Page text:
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How can I syncronise multiple mysql database, local to remote and viceversa?

Posted on 2008-10-15
Medium Priority
Last Modified: 2012-08-14
I have developed a web app that runs locally via localhost, the record entered gets stored locally in the mysql database. My problem is that this application now is to be installed in multiple office locations and in each office location we need to be able to see the consolidated data from all the locations . I initially thought of connecting all the app to a consolidated  remote database and update the records to this db instead of the local mysql. But the problem is that this app has to run even when there is no internet connection, i.e when there is no net connection the records need to be stored locally and when there is internet it needs to syncronise with the consolidated db, this has to happen for at all office locations. Please suggest a solution or a tool.
Question by:shankcool
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Accepted Solution

grant300 earned 500 total points
ID: 22722744
This, unfortunately, is an architectural issue.  The deployment scheme needs to be taken into account before tools are chosen and certainly before all the code was written.

Since you posted this in the Sybase area, I will go ahead an suggest you use Sybase SQL Anywhere (AKA iAnywhere, AKA Adaptive Server Anywhere, AKA ASA).

Sybase ASA has replication features specifically designed to support this kind of scenario.  It is robust, easy to use, and very cost effective.  True, it is not free but then, you are going to burn weeks or months trying to get some homebrewed solution to work.

No, replication is not the easiest way to make this all work; your gut instinct to use a centralized database is actually the right way to go.  Quite frankly, if an office is that critical, chances are loss of the internet is a bigger problem than just your app and a backup should probably be in place anyway.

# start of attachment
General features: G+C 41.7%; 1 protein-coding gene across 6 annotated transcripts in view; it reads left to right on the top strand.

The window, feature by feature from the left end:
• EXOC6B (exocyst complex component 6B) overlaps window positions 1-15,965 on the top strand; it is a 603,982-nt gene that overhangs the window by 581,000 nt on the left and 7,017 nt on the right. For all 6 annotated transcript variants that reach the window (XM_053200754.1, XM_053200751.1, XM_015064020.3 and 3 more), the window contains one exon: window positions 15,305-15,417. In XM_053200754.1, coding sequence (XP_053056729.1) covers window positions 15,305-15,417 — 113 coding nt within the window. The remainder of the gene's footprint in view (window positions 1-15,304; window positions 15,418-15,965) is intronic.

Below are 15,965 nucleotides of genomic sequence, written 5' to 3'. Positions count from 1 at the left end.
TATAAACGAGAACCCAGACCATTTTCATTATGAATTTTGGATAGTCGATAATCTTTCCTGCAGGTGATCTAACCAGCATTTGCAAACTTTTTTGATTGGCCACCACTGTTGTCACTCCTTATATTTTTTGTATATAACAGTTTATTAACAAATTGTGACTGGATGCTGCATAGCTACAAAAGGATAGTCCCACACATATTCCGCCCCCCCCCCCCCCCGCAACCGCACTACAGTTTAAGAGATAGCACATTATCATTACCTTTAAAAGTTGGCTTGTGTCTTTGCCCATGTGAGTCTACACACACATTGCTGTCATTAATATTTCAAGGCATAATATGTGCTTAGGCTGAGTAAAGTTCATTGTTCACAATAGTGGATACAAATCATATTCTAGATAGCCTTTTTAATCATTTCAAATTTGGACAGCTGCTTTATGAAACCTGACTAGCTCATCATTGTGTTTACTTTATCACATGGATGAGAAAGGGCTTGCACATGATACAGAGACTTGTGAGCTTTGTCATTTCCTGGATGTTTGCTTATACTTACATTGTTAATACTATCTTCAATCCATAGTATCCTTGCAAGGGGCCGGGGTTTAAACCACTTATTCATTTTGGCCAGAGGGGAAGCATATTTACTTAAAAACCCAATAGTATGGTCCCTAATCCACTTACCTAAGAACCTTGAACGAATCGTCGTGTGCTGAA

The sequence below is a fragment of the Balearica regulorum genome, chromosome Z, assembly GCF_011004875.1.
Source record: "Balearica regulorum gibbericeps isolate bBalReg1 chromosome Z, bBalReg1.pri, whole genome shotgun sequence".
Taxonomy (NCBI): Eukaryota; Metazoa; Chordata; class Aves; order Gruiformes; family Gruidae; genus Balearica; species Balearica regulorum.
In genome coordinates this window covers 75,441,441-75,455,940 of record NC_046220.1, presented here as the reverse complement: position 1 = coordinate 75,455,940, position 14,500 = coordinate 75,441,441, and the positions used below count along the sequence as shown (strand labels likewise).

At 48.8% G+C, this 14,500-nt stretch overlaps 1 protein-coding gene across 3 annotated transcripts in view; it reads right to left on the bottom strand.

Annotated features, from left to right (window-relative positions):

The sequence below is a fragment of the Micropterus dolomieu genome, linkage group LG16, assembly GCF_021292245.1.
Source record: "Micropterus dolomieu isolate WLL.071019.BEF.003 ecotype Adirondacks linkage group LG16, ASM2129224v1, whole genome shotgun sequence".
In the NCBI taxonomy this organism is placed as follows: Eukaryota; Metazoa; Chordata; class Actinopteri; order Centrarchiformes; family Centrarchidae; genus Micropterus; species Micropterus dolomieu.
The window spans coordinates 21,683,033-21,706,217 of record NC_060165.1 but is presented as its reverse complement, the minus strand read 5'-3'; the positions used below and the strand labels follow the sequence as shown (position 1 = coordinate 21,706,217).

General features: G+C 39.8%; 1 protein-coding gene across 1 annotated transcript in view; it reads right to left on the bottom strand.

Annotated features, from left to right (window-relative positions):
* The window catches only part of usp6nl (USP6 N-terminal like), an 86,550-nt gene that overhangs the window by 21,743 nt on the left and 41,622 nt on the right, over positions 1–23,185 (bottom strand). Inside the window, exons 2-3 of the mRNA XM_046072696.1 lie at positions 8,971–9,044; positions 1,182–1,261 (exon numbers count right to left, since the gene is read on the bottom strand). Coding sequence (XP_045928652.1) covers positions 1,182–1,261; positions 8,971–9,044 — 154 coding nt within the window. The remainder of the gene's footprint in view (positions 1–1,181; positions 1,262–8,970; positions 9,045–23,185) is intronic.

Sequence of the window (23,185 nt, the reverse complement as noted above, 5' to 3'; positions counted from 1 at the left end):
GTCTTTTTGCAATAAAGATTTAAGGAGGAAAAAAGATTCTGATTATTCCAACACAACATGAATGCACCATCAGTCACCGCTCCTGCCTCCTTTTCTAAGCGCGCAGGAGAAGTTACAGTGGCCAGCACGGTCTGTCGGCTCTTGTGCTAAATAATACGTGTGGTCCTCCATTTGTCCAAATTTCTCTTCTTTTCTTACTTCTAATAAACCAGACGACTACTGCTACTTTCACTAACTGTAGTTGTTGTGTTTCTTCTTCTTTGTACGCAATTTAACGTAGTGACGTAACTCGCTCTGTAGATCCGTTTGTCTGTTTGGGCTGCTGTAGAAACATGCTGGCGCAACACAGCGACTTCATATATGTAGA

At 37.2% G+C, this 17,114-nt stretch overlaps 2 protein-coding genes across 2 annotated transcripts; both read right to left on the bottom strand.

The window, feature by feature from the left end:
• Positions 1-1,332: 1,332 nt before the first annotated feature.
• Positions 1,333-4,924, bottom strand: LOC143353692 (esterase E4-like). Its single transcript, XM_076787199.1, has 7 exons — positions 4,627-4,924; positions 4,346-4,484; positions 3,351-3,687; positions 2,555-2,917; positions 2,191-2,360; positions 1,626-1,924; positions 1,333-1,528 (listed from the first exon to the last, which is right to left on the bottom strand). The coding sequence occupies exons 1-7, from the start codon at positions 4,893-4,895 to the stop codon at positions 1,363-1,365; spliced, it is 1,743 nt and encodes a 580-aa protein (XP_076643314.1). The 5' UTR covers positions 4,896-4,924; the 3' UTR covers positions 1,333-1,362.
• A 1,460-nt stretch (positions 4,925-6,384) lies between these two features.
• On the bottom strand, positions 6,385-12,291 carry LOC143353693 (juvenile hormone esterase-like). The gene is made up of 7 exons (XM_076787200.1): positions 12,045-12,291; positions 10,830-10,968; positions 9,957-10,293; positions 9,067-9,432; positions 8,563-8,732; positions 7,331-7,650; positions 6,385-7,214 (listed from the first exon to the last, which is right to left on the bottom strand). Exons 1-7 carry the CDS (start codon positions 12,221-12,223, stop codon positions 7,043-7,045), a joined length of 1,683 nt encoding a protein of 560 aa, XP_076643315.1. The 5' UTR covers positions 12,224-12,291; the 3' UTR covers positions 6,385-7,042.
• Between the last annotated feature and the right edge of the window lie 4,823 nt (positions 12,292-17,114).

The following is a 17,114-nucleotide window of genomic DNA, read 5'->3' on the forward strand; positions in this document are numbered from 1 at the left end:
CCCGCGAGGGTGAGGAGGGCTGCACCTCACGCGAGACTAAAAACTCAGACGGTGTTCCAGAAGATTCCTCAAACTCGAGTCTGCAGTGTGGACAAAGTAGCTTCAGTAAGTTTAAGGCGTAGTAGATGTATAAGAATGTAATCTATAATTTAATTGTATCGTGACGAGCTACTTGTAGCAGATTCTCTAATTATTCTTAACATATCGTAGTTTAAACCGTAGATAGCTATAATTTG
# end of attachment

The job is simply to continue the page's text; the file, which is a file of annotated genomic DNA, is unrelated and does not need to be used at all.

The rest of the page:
That said, your unreliably connected remote offices can use ASA replication to get what you want to work.  You do definitely need a centralized consolidated server in the middle of all this as you will never succeed with an "everybody replicates to everybody" scheme.

There are issues in a scheme like this.  First and foremost is reconciling master data and IDs.  For instance, if you enter a new customers a mutliple sites, you have to have some way of assigning IDs so that there are no duplicates when they come to gether.  Like wise, if you edit the same customer at two different sites, who wins?  And of course, what happens when the same customer is entered at site A and site B?  Even if you have a mechanism to prevent duplicate IDs, you now have two versions of the same master data.

Not knowing what your application is, it is a little hard to be specific but I think it is safe to say that even switching to the best tool there is for this kind of thing, you are facing a non-trival task to fix up your database design and application code to make this a bullet-proof architecture.  If you try to short-cut things, you will forever be chained to this beast fixing data problems.

My own approach to this would be to take this in a couple of phases.  Phase 1 would be to switch to ASA.  Phase 2 would be to deploy this with one centralized database.  You can get to this point fairly quickly and with minimal expense.  You then have an opportunity to evaluate both the reliability and backup options for the Internet connections as well as time to really scope out what the database and application changes required are.  If your employer/client still insist on the distributed database architecture, then you are positioned to go forward.  If they decide they can live with the centralized database, you are already there and humming along nicely.


Author Closing Comment

ID: 31506255
Thanks Bill, perfect answer , i was thinking of using sybase mobilink with sql anywhere locally and consolidated mysql remotely, your solution further boosts my approach.. thanks again for the wondelful help.
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Expert Comment

ID: 22731840
Glad I could help.

It sound as if you are headed in the right direction.  The only thing I would add is that keeping MySQL in the mix will only complicate things.  If you shift to ASA, go all the way.  It will greatly simplify your life and perhaps provide options not available in a mixed environment.


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